Higher interest rates will put Australians already experiencing housing stress under added pressure, resulting in a decline in their mental health and well-being, the authors of a new study warn.
In the first Australian study of its kind, funded by the NHMRC, Flinders University geographer Dr Emma Baker [pictured] and epidemiologist Dr Rebecca Bentley from the University of Melbourne have established a direct relationship between extended periods of housing stress and poor mental health outcomes.
They presented their findings at this month’s Australasian Housing Researchers Conference in Sydney.
“The evidence is compelling: the longer the time spent in housing stress, the greater the impact on mental health,” Dr Baker said.
“With the economic volatility of the global financial crisis, this phenomenon is likely to increase over the next few years.”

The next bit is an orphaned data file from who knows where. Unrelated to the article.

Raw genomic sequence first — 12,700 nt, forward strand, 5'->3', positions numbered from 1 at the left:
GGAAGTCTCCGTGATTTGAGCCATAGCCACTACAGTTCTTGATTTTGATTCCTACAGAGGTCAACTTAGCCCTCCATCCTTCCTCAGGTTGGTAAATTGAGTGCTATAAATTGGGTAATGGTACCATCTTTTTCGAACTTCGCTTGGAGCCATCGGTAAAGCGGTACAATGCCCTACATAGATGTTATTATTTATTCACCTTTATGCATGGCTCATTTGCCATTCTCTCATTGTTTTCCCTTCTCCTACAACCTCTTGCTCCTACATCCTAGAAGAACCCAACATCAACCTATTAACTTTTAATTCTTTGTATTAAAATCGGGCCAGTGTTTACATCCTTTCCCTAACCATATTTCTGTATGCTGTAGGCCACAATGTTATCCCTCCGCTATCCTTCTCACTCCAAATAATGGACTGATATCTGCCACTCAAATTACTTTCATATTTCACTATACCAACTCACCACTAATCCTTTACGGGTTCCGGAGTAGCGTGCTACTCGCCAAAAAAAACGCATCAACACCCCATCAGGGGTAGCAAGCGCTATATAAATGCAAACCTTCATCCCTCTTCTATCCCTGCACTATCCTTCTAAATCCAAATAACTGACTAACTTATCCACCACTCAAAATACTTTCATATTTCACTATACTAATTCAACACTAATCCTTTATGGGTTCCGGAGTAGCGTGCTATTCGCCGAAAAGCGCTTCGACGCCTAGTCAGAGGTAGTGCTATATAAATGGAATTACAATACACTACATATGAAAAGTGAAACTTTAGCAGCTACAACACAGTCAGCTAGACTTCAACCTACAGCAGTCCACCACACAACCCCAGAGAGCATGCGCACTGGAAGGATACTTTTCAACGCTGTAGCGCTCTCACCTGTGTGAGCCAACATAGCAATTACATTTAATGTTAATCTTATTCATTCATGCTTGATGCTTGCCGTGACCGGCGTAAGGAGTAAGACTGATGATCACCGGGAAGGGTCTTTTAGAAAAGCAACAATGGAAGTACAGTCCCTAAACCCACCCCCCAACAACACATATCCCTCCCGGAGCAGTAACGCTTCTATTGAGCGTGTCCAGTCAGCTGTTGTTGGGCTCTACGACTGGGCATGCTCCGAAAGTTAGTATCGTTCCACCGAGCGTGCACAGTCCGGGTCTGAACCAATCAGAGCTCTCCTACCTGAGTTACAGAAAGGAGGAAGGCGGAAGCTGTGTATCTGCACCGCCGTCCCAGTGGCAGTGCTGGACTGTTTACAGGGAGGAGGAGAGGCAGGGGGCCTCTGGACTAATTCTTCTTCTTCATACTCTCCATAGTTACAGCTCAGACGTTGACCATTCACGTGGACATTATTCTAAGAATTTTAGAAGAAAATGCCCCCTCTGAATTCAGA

Dr Baker said that while the effect is greater for women in the short term, the impact on men is more onerous in the long term.
“We found that women suffered initially but acclimatised more quickly to poor housing affordability, whereas men tended to shoulder the burden of providing for housing costs.”
The findings are based on the responses of 13,000 people – representing the lowest 40 per cent of income distribution who spend more than 30 per cent of their income on housing – who participated in the Household, Income and Labour Dynamics in Australia (HILDA) survey over the five-year period between 1999/2000 and 2005/2006.
The survey includes a self-reported measure of mental health and well-being based on responses to 36 questions.
“Our research confirms that housing policy and health policy aren’t separate things. Governments and policymakers really need to consider them together,” Dr Baker said.
The researchers are now undertaking a project funded by VicHealth to more closely examine the health outcomes of people in vulnerable housing situations through a series of qualitative interviews.